How to Build a Gun Club: A Guide to Organizing and Starting Your Own Local Gun Club

There’s never a bad time to start a gun club, but there are maybe better times than others. With an emerging global medical police state, the spectre of the most anti-Second Amendment administration in history hanging over the United States, and recurring left-wing riots, now is perhaps the ideal time to start thinking less in terms of gun rights exercised individually and more in terms of collective preparation.

Beyond even preparing for potentially disastrous scenarios, starting your own gun club is just fun. In a time when the powers that be are trying to lock us all in our homes and isolate us as much as possible, forging new social connections might be just what the doctor ordered for you. Practical considerations aside, your own gun club can offer you a kind of social outlet you might not have had since high school or time served in the military.

But saying “start a gun club” is only a good idea – it’s not practical advice. So if you have any interest in starting a gun club, this article will walk you through it. It won’t be the hardest thing you will ever do in your life and, unlike starting a gunsmithing business or some other commercial enterprise, it will likely start to pay dividends sooner rather than later.

Learn by Watching Other Gun Clubs

The best way you can get started with your gun club is by being a member of another one or, at the very least, observing one in action if this is impractical. Even attending a handful of meetings will give you a good idea of how these clubs operate on a weekly basis. While it’s not necessary to have any experience, even a little bit will help you to avoid potential pitfalls when organizing a new group.

You can also use the opportunity to speak to the officers of such a group and to pick their brains. What would they do differently if they had it to do over again? What mistakes did they make when they were first opening up their gun club? Do they recommend incorporating as a for-profit or a not-for-profit enterprise? Why? What are the relative advantages of each? While these are all things that you can easily research for yourself using the Internet, it’s worth talking to someone who has walked the path before you to get a sense of how they would walk it if they had it to do over again.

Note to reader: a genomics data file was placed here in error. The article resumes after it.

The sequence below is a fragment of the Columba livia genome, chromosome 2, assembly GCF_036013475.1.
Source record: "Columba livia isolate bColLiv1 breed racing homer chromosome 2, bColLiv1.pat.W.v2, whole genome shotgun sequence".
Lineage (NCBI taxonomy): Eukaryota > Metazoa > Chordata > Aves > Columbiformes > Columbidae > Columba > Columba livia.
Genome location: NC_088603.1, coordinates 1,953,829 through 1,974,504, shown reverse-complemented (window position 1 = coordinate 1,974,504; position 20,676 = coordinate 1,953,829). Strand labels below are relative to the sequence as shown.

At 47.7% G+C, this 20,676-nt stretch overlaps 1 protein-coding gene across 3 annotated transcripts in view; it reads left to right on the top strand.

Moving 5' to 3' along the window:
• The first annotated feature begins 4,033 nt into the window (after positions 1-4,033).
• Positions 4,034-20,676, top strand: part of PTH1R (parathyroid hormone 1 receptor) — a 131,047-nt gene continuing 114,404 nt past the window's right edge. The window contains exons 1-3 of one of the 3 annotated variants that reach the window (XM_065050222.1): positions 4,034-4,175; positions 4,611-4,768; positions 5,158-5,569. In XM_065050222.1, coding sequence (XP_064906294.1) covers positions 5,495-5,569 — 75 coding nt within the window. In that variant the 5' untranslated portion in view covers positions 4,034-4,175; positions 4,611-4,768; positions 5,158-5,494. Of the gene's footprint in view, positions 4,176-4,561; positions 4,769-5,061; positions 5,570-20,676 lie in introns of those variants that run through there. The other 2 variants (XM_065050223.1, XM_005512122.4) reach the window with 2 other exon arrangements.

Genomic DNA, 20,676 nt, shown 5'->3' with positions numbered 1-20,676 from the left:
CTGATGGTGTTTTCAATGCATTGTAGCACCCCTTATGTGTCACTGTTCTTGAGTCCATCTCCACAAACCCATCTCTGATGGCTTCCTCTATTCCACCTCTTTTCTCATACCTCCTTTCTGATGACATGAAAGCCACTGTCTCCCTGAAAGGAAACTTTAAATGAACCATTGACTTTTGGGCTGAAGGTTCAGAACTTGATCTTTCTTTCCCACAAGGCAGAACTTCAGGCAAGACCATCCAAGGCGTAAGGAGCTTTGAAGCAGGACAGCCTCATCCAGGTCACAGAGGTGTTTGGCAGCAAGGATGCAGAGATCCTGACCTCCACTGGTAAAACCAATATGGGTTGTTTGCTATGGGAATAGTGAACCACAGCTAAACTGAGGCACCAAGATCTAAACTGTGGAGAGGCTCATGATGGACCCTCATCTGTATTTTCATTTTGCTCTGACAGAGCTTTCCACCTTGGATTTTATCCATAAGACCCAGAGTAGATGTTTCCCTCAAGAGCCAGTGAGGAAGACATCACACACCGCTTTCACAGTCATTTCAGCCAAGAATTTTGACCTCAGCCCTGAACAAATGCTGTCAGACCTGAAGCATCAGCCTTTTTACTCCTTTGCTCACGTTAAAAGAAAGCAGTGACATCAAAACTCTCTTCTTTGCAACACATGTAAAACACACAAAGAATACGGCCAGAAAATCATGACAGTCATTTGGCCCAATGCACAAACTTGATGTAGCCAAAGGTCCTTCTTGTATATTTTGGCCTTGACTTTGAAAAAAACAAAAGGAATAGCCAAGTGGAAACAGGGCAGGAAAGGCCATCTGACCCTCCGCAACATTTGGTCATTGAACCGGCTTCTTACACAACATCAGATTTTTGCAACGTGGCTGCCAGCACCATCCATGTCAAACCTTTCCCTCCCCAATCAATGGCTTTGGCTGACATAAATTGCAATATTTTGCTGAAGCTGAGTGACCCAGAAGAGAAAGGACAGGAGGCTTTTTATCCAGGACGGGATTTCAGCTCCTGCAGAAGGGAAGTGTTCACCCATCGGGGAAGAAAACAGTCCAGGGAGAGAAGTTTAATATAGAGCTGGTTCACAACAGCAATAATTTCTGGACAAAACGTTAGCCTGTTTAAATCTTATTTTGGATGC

Another option is to find someone in your area who ran a gun club that went silent. They might be the person to speak to about why they dropped off the radar, what they would do differently and any advice, support or materials they might be able to provide you in your quest to get your gun club up and running. In some cases, it might make sense to restart this gun club if other members are interested in “getting the band back together,” because you start with a built-in community of like-minded folks.

Continue reading How to Build a Gun Club: A Guide to Organizing and Starting Your Own Local Gun Club at Ammo.com.

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Brian Miller

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Brian Miller is the co-founder and publisher at Ammo.com. Work from Ammo.com‘s Resistance Library has been featured by USA Today, Reason, Bloomberg’s Business Week, Zero Hedge, The Guardian, and National Review as well as many other prominent news and alt-news publications.

As publisher, Brian shares Ammo.com’s belief that arming our fellow Americans – both physically and philosophically – helps them fulfill our Founding Fathers’ intent with the Second AmendmentTo serve as a check on state power. That the rights codified in our Bill of Rights were not given to us in a document, but by our Creator. That an unalienable right is God-given. It isn’t granted by a president, a king, or any government – otherwise it can be taken away. Brian is a proud supporter of that mission, and shares the belief that our Second Amendment rights exist to preserve all our others.

To date, Ammo.com has voluntarily donated almost $100,000 to a variety of liberty-loving organizations including the Second Amendment FoundationMises Institute, the National Rifle Association, the Electronic Frontier Foundation, and the Institute for Justice. Such donations would not have been possible without customers choosing the company for their ammunition needs.

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